The aboriginal fish hunting

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rickychen

New Member
Dec 11, 2017
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#1
An aboriginal guy looking for food near a stream. When he was walking down a large waterfall, he suddenly discovered a fish swimming under the stream. He jumped down to catch it, but he could not catch it. He had touched the fish but because of its body too slippery so he lost it. He immediately cut a bamboo tree and split it into several small spears.



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He used this bamboo to stab the fish. After a stabbing several times, the aboriginal guy finally caught the fish by his bamboo


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Aboriginal fish processing method:


  • Pecking fish, stabbing fish in bamboo shoots, and baking.
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Put fish in bamboo tube and bake.



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The taste of fish in both ways is delicious and sweet, in addition to the aroma of bamboo.



Link to watch video:
 
Sep 9, 2015
93
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#5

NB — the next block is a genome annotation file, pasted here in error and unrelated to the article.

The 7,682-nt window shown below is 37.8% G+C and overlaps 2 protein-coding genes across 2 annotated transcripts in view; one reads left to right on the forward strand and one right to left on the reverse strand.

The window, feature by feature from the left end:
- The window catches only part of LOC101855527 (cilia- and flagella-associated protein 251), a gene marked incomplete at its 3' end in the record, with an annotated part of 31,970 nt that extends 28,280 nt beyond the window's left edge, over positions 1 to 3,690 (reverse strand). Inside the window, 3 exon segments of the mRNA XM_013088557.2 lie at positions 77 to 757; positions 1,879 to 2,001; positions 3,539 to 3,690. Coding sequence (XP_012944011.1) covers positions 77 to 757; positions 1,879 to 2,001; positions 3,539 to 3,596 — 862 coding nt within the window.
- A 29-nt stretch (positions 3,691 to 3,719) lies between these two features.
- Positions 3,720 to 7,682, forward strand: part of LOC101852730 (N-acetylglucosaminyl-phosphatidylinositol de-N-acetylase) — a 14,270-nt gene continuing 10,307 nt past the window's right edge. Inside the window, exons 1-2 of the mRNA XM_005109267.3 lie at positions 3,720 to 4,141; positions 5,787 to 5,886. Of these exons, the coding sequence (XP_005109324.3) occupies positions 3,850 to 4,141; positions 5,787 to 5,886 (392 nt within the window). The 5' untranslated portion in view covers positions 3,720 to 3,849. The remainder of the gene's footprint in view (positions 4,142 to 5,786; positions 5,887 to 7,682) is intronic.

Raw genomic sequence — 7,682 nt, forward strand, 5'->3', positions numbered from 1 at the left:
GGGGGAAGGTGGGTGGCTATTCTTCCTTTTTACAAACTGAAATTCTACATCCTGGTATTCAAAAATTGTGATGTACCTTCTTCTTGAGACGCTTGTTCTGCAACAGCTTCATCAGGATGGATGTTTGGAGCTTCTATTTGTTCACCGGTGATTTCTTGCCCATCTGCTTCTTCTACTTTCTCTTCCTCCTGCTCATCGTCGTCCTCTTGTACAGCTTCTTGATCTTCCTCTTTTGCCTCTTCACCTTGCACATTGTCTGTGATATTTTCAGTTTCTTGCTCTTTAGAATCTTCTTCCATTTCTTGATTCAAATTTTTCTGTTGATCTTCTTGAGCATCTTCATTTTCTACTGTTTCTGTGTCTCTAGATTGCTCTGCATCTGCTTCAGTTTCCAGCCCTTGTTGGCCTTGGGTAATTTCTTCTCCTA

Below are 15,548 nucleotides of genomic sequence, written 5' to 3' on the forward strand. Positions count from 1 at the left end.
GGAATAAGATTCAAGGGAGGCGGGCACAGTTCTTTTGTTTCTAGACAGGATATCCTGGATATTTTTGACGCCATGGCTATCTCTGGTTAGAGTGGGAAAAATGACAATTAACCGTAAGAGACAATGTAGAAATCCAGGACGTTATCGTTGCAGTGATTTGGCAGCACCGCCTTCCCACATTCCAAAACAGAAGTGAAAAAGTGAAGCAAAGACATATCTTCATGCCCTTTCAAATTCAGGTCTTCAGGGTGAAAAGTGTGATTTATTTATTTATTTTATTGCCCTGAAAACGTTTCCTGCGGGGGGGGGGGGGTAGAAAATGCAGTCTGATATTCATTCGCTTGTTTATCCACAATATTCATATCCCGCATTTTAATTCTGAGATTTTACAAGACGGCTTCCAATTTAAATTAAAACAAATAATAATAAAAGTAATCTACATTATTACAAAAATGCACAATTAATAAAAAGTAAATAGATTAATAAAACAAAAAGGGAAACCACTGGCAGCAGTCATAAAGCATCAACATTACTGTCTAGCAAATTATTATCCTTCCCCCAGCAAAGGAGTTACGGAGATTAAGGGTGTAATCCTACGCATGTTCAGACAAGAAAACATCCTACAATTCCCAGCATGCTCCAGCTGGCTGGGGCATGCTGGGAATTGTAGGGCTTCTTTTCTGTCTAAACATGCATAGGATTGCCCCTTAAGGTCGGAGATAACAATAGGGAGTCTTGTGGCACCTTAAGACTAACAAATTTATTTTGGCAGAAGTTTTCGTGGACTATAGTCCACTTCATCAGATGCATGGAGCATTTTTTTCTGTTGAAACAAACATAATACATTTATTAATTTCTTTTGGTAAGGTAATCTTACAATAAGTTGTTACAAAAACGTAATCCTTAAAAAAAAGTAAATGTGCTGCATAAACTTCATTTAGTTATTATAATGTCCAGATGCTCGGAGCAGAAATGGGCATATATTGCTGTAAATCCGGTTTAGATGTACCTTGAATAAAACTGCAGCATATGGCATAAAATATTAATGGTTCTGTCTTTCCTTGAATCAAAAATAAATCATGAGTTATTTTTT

I've speared trout with a similarly fashioned improvised spear in the Sierra Nevada mt's. Fun way to to get dinner. Not a "hunting report" though.
 

WaterDawg

Well-Known Member
Nov 20, 2016
613
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#8
When I can think of myself, the smart trapping and catching that prey is a happy thing
I can’t follow that sentence. I did try spearing some bottom suckers with a stick in the Merced river and found it was harder than it looks.
 

SurfNHuntSD

Well-Known Member
Oct 1, 2013
1,953
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San Diego
#9
It's basically a bamboo version of a Hawaiian sling spear.. or "3 prong" as we call it. Only difference is spearing fish with it above the water is harder than being underwater.. you get the parallax effect similar to bowfishing when you shoot too high. I've never done it with fish but we used to do it on Tahitian prawns in the creeks.